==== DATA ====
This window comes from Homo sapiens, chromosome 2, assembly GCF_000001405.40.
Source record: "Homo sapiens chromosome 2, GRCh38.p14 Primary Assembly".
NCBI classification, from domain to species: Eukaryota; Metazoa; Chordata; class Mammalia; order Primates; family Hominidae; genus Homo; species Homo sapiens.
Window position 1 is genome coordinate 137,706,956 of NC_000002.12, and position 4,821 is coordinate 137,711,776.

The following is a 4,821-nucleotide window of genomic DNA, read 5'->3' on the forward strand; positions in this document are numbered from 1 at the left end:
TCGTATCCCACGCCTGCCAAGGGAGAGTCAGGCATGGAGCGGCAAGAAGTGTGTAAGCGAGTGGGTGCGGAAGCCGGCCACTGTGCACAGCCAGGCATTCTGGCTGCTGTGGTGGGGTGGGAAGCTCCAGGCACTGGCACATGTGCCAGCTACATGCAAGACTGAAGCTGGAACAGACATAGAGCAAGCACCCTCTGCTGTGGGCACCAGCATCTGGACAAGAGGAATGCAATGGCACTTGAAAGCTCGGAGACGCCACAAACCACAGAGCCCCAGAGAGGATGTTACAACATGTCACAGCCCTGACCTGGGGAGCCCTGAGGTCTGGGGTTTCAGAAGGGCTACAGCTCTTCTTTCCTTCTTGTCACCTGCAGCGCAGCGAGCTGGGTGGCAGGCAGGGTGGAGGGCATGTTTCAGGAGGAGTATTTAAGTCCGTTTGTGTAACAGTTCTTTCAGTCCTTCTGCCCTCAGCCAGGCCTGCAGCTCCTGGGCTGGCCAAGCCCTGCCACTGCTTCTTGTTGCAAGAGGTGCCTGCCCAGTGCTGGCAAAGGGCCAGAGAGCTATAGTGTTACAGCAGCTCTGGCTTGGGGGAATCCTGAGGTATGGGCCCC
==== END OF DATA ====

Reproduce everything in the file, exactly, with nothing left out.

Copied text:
This window comes from Homo sapiens, chromosome 2, assembly GCF_000001405.40.
Source record: "Homo sapiens chromosome 2, GRCh38.p14 Primary Assembly".
NCBI classification, from domain to species: Eukaryota; Metazoa; Chordata; class Mammalia; order Primates; family Hominidae; genus Homo; species Homo sapiens.
Window position 1 is genome coordinate 137,706,956 of NC_000002.12, and position 4,821 is coordinate 137,711,776.

The following is a 4,821-nucleotide window of genomic DNA, read 5'->3' on the forward strand; positions in this document are numbered from 1 at the left end:
TCGTATCCCACGCCTGCCAAGGGAGAGTCAGGCATGGAGCGGCAAGAAGTGTGTAAGCGAGTGGGTGCGGAAGCCGGCCACTGTGCACAGCCAGGCATTCTGGCTGCTGTGGTGGGGTGGGAAGCTCCAGGCACTGGCACATGTGCCAGCTACATGCAAGACTGAAGCTGGAACAGACATAGAGCAAGCACCCTCTGCTGTGGGCACCAGCATCTGGACAAGAGGAATGCAATGGCACTTGAAAGCTCGGAGACGCCACAAACCACAGAGCCCCAGAGAGGATGTTACAACATGTCACAGCCCTGACCTGGGGAGCCCTGAGGTCTGGGGTTTCAGAAGGGCTACAGCTCTTCTTTCCTTCTTGTCACCTGCAGCGCAGCGAGCTGGGTGGCAGGCAGGGTGGAGGGCATGTTTCAGGAGGAGTATTTAAGTCCGTTTGTGTAACAGTTCTTTCAGTCCTTCTGCCCTCAGCCAGGCCTGCAGCTCCTGGGCTGGCCAAGCCCTGCCACTGCTTCTTGTTGCAAGAGGTGCCTGCCCAGTGCTGGCAAAGGGCCAGAGAGCTATAGTGTTACAGCAGCTCTGGCTTGGGGGAATCCTGAGGTATGGGCCCC